Global health assistance, in growing competition with other development areas, continues to decline

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Dr. Christopher Murray, Dr. Jen Kates, Dr. Howard Bauchner

Dr. Christopher Murray,  Jen Kates, Dr. Howard Bauchner

After rapid growth for over a decade, development assistance for global health has decreased over the past five years and will probably continue to drop, according to panelists this week at a CSIS event launching the report, “Financing Global Health 2014.” The report, produced by the Institute for Health Metrics and Evaluation at the University of Washington, says donors spent $35.9 billion in global health assistance last year.

Between 2000 and 2010, global health assistance grew 11.3 percent every year, but since 2010, that number has dropped to 1.4 percent annual growth, with 2014 seeing a 1.6 percent drop in spending compared to 2013, said report author Dr. Christopher Murray.

That decade saw massive improvements in health, from turning the HIV epidemic around to cutting deaths of children under five significantly, Murray said.

In 2014 the US spent $12.4 billion on health assistance, with half of that funding going towards HIV/AIDS treatment and prevention. Except for maternal and child health, all global health areas saw a drop in funding last year, including a continued drop in infectious disease funding, Murray said.

“There seems to be a weariness on the Hill,” said Jen Kates of the Kaiser Family Foundation about global health funding. “There is a sense that global health has gotten a lot.”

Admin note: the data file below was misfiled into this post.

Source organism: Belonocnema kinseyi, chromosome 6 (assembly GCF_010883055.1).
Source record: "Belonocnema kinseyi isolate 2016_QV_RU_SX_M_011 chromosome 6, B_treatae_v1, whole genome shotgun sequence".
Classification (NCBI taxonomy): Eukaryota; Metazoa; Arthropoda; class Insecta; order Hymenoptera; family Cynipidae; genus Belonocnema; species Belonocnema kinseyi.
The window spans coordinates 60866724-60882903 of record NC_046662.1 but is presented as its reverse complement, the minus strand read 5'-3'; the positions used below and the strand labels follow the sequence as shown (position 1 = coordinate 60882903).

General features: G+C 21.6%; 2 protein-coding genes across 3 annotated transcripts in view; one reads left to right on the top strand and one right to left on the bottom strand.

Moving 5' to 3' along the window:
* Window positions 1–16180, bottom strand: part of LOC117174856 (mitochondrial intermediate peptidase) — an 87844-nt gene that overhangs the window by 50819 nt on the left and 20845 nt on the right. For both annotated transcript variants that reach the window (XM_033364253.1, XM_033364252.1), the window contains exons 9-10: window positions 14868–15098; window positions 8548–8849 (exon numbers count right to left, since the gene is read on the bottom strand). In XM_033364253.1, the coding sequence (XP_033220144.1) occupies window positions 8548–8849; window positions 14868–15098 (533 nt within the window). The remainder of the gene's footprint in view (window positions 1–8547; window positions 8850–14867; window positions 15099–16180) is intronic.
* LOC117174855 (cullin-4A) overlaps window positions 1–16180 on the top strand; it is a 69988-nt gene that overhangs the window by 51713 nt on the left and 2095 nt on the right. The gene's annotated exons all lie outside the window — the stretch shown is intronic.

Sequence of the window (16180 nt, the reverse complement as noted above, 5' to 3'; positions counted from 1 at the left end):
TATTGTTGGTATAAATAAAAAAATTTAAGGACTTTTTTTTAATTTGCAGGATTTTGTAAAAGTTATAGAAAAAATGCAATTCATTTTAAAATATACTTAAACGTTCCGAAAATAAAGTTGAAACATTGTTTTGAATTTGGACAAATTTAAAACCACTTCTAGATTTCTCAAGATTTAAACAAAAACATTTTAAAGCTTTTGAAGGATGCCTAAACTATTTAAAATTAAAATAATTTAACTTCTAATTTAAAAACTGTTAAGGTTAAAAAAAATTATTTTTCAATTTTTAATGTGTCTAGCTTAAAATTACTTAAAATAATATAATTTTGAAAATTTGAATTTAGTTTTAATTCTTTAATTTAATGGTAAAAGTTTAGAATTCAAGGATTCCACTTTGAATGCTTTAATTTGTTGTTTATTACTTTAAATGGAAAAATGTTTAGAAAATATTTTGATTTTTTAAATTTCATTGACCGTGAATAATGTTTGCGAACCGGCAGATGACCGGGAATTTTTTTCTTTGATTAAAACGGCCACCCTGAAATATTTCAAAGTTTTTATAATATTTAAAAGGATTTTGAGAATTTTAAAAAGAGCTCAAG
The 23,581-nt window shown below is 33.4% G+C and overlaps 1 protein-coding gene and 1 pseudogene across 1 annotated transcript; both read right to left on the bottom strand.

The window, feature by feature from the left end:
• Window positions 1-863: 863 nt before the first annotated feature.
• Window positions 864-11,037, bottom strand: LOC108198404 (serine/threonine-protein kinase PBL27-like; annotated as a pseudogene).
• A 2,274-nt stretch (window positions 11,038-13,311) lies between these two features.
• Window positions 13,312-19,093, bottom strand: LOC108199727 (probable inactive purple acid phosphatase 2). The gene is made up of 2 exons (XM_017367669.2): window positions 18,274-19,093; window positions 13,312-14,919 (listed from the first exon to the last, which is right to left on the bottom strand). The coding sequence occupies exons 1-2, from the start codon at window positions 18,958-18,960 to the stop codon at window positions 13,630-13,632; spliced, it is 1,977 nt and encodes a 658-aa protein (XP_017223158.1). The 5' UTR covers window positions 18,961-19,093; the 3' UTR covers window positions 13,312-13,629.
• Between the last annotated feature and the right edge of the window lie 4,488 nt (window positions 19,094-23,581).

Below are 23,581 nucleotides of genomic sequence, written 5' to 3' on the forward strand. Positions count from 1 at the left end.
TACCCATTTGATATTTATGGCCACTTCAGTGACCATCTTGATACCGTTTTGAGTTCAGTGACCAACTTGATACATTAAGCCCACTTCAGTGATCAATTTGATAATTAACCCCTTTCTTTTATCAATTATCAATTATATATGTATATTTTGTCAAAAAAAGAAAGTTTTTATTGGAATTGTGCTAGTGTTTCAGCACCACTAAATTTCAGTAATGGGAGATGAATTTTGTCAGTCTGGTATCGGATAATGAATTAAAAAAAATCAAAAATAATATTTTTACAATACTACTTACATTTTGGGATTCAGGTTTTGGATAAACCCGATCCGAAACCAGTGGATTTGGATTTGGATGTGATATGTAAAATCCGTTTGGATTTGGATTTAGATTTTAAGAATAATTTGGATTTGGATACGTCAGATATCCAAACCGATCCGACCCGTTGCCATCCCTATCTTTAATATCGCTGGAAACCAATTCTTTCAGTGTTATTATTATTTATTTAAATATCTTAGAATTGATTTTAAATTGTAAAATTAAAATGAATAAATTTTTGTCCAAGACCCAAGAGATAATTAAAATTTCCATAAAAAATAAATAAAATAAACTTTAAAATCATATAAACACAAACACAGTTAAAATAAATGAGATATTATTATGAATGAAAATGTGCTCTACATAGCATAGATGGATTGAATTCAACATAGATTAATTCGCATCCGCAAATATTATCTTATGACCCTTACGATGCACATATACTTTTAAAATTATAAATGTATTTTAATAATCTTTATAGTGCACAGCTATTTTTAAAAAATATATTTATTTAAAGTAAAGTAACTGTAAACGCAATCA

“We should be concerned about flat funding,” she said, adding that according to the World Health Organization, 400 million people – mostly in Africa – still lack at least one essential health service.

The report notes that while three of the eight Millennium Development Goals focused on health, global health is just one small part of the Sustainable Development Goals. With 17 goals and hundreds of indicators the SDGs are more expansive. “We will be competing for resources,” Kates said, noting that “we haven’t finished the MDG agenda.”

Backsliding on funding poses a threat to meeting infectious disease goals, Kates said, and “we saw what happened with Ebola,” she added.

Dr. Howard Bauchner, editor in chief of JAMA, said Dr. Thomas Frieden of the Centers for Disease Control and Prevention has been asking for funding to develop local sentinel labs for disease detection in developing countries for years, but has never received it. “He didn’t get it until after Ebola hit,” Bauchner said.

Bauchner also noted the National Institutes of Health’s budget has been flat lined for five years, despite inflation, threatening the U.S. role in global biomedical research. “The U.S. used to account for 50-55 percent of global biomedical research funding, but now we spend 40-45 percent globally,” he said.

The next phase of global health investment should focus on building infrastructure, Bauchner said, “so we can respond to something like Ebola.”

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